Probably one of the most well-known of the Scottish islands, the Isle of Skye is little more than a hop, skip and a ferry ride away from the location of my island intermission. From Bonnie Prince Charlie to Robert De Niro, it attracts the rich, the famous and the far-flung tourists. Despite this, it had never featured on my travel radar. I had already lived on one Hebridean island; why would I want to visit another?
Everyone told me great things about Skye – and on screen, in films like Stardust and Made of Honour, it looks lovely – but our first meeting, at the end of January, was marred by the rain. Portree is the main centre, and little larger than a village. Propelled by a 5am start, pouring rain and a need for caffeine, I headed for a sign shouting “Cappucinnos.” The Portree Hotel café wasn’t open, but the smiling receptionist held my suitcase and directed me around the corner to somewhere that could serve me a shot of the good stuff.
The real reason for my travels was work, and the final destination was not Skye, but Raasay – a fourteen mile long slip of land nestled between Skye and the Scottish mainland. There wasn’t much to see on my first day, given the wind, rain and cloud cover so low you could almost walk through it, but my stay on this historic, heathery isle surprised me.
Waking up to views across the water to the Cuillin mountains was nothing short of spectacular. Sadly, there was also much I missed – the cleared township of Hallaig on the east coast of the island; the walk up to flat-topped hill Dun Caan; the forest trails; the old mine works.
For all this, the highlight was undoubtedly the hospitality of the Raasay residents, from the elderly couple who filled me in on days gone by to the ten excitable children in the local school. I even encountered some adventurous animals – not the wild deer on the northern hills, but a pet cat which has been known to drag sleeping ducks unawares into its owners’ home.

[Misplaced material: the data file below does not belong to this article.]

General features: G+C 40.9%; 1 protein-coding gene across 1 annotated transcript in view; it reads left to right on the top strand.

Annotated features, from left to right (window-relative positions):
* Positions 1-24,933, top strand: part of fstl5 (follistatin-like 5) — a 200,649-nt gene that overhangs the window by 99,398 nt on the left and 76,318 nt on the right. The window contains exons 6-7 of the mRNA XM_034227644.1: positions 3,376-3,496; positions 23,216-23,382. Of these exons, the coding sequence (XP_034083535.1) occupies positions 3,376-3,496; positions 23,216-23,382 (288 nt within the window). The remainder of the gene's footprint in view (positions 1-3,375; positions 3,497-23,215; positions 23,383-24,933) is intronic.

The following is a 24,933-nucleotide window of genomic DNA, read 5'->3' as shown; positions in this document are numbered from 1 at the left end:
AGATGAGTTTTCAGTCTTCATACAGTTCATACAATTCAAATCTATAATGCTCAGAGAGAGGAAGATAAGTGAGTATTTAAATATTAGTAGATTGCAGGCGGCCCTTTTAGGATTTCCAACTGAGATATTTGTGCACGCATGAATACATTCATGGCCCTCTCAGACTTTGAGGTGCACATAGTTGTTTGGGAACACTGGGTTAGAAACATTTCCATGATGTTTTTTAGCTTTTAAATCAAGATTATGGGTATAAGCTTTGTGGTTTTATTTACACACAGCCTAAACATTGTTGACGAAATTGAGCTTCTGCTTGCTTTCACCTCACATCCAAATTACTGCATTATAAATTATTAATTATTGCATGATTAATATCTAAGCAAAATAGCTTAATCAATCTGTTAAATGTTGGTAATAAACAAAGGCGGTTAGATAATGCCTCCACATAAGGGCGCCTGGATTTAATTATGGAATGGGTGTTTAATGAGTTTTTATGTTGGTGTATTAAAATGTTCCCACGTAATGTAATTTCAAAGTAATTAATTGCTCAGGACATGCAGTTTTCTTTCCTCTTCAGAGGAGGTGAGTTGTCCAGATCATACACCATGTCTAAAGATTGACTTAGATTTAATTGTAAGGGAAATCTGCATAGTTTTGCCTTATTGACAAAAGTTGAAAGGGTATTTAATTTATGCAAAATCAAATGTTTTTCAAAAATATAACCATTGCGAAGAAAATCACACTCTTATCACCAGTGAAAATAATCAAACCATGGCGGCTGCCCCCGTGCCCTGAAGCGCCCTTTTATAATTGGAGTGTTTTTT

The clouds cleared on my return to Portree, showcasing the Cuillins in all their snow-topped glory by the roadside. This was the home of Stardust I had seen on screen. The Old Man of Storr and the pretty pastel-coloured Portree Harbour more than made up for the damp start to my travel tales with the island.
Last week the stories continued, as I returned to Skye for a second instalment of interviews and exploring. Rain clouds were again awaiting my arrival, but there was no procrastinating in Portree as I set out in hire car number two along the winding road west to Dunvegan, historic home of the Clan MacLeod (not to mention local boy turned superstar, street trials biker Danny MacAskill). From Dunvegan, where homes line the loch, you can clearly see the hills of the legendary MacLeod Tables, party stop for the Clan chiefs of old.
Sheep struggled for control of the single-track roads en route to my next stop, the village of Glendale. Here, in between countless chats and copious cups of coffee, I grabbed the chance to make the most of a rare hour of sunshine. I steered my way up the winding road to Skye’s most westerly – and surely most dramatic – edge, the cliffs at Neist Point. Even in the chill air of February, tourists armed with cameras were walking near the edge.
Skye is, for many, a perfect slice of Scotland. The island was recently voted into a National Geographic international top-ten list, and sees tourists flock from around the world in all weather. Whether it’s for the friendly folk, age-old legends or stunning scenery, it’s worth following in the Young Pretender’s footsteps and sailing over the sea to Skye.
Stories My Suitcase Could Tell Recommends:
Visit: Calum’s Road, at the remote northern edge of Raasay. Whether you walk, run, or ride, it’s an experience like no other. It’s not that cliff edge turn that takes your breath away, but the fact that these two miles of tarmac were laid by one man in his mid-sixties over the course of twenty years. The book of the same name is a must-read before making the journey.
Eat: The Red Roof Cafe Gallery in the village of Glendale has folk music, original art and exquisite local eats. The awards keep coming, and so do the customers. Don’t miss it.